‘We’re fortunate to inhabit a miracle little planet’ – F1 pundit Martin Brundle’s Christmas message to fans
PUBLISHED: 06:00 25 December 2017 | UPDATED: 09:04 25 December 2017
Archant © 2006
Formula One commentator Martin Brundle has sent out a poignant Christmas message to fans – lamenting those who want to hurt others but praising our “miracle little planet”.
The ex-F1 racer, who is from King’s Lynn, took to Twitter to wish fans “good health and happiness” for 2018.
The former Tyrell, Benetton and Jordan grand prix driver, who now commentates for Sky Sports, told his 648,000 followers: “We’re fortunate to inhabit a miracle little planet in a vast Universe.”
But in a year which has seen multiple terrorist attacks in the UK and abroad, he added: “So it’s crazy and sad some want to hurt and kill others.”
However in a year which has seen the best of humanity as well as the worst, he balanced his comments by saying: “But there’s lots of amazing people and experiences to appreciate too.”
Mr Brundle, who usually keeps his comments to motorsport, got a positive reception from supporters, with many saying: “Well said” and one saying: “The most philosophically wise Christmas wish I’ve read on here to date.”
The former King Edward VII pupil has had an eventful 2017.
He continued to travel the world to commentate on F1 but was dramatically taken ill before he was about to take to the microphone for the British Grand Prix.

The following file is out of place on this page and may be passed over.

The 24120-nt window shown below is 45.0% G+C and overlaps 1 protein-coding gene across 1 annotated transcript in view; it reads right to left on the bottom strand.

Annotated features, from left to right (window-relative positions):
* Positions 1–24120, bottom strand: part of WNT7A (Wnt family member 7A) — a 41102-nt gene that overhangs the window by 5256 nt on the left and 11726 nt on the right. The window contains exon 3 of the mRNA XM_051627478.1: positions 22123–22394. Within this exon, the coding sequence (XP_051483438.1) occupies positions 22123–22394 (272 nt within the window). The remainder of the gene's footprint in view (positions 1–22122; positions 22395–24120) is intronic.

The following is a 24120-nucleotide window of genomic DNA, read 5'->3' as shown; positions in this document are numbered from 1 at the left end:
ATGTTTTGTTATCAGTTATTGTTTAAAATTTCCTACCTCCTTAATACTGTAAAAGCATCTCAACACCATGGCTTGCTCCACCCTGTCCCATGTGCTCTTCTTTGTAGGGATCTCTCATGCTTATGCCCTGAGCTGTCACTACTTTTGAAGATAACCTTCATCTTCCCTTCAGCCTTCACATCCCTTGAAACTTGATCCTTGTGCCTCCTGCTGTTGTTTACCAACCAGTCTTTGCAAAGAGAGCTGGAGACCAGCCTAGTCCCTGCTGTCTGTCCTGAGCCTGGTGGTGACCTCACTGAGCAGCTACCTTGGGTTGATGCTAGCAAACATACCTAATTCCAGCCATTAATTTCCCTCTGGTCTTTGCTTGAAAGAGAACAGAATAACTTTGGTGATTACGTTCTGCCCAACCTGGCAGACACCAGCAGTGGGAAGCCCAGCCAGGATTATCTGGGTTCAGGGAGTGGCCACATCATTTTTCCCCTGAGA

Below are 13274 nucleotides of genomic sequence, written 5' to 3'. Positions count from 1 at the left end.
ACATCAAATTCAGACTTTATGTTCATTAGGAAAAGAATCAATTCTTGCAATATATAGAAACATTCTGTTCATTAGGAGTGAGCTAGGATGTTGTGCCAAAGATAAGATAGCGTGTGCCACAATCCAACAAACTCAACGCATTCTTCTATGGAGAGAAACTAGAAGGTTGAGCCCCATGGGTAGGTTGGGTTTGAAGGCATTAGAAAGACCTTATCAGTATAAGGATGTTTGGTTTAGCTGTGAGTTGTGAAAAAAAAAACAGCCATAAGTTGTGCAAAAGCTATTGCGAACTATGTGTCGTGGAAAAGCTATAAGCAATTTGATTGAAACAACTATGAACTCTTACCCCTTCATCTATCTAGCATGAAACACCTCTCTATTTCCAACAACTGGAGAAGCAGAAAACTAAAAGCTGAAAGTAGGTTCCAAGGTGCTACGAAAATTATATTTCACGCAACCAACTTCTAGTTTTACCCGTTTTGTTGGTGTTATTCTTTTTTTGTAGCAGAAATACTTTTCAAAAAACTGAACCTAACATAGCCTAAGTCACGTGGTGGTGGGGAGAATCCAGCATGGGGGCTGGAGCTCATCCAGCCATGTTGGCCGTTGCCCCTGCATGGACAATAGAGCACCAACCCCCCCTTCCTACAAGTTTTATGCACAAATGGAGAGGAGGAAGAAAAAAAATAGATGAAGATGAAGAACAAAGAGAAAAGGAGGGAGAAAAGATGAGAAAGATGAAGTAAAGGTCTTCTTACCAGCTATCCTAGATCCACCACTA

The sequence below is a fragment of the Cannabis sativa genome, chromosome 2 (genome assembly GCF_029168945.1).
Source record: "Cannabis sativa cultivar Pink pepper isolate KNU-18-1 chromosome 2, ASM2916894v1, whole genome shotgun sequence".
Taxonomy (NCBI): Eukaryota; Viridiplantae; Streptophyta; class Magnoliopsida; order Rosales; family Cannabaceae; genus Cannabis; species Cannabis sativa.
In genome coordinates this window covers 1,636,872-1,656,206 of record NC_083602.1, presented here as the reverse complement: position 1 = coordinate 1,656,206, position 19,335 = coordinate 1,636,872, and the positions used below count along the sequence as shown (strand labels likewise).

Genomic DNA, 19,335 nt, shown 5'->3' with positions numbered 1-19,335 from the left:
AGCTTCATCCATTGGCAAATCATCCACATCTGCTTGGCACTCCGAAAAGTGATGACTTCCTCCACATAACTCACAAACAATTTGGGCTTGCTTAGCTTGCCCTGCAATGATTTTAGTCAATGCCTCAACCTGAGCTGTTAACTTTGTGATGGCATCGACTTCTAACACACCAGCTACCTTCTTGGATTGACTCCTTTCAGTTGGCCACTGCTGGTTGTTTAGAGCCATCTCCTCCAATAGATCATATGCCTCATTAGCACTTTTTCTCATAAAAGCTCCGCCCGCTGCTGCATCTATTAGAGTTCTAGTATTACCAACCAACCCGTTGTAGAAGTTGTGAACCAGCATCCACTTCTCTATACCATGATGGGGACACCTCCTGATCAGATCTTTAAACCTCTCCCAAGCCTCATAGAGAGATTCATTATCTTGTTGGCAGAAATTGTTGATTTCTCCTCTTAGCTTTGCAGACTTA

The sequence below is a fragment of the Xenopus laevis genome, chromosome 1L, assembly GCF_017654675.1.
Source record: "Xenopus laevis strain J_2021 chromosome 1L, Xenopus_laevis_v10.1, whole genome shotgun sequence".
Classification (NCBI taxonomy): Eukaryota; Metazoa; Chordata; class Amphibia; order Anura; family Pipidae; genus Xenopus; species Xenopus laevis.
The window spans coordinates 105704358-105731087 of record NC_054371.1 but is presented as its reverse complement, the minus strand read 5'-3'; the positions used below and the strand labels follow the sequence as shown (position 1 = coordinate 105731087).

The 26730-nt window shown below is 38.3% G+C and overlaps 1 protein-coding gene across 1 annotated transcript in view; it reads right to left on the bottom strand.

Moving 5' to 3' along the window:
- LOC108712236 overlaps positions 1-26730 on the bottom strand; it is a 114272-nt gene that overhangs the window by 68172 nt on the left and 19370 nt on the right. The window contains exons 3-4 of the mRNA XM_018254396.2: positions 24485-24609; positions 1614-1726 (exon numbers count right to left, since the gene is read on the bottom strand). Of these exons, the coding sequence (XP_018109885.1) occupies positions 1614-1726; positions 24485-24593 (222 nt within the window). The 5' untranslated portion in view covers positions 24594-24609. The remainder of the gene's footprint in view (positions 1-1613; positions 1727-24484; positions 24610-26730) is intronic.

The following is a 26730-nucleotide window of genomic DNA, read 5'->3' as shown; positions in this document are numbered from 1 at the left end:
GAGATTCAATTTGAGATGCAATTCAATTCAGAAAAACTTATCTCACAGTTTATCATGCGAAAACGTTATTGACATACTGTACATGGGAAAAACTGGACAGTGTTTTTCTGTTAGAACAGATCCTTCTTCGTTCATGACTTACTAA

Mr Brundle was about to receive an award on the grid for 20 years of broadcasting on the sport from F1 boss Ross Brawn but later Tweeted about being taken ill in Mercedes’ hospitality unit.
There were fears from some fans that Mr Brundle might have experienced heart trouble, after he revealed earlier this year that he had a minor heart attack during the 2016 Monaco Grand Prix.
In the event he missed another Grand Prix while he recovered and returned to commentate on the remainder of year’s races.
After leaving King Edward VII School in Gayton Road, King’s Lynn when it was still a grammar school, he worked his way up through junior racing formulae, including Formula Ford and Formula Three, before landing a coveted seat in Formula One in 1984.
From there he embarked on a successful 12-year career during which he drove for top teams such as McLaren and raced legends such as Ayrton Senna, Alain Prost and Michael Schumacher.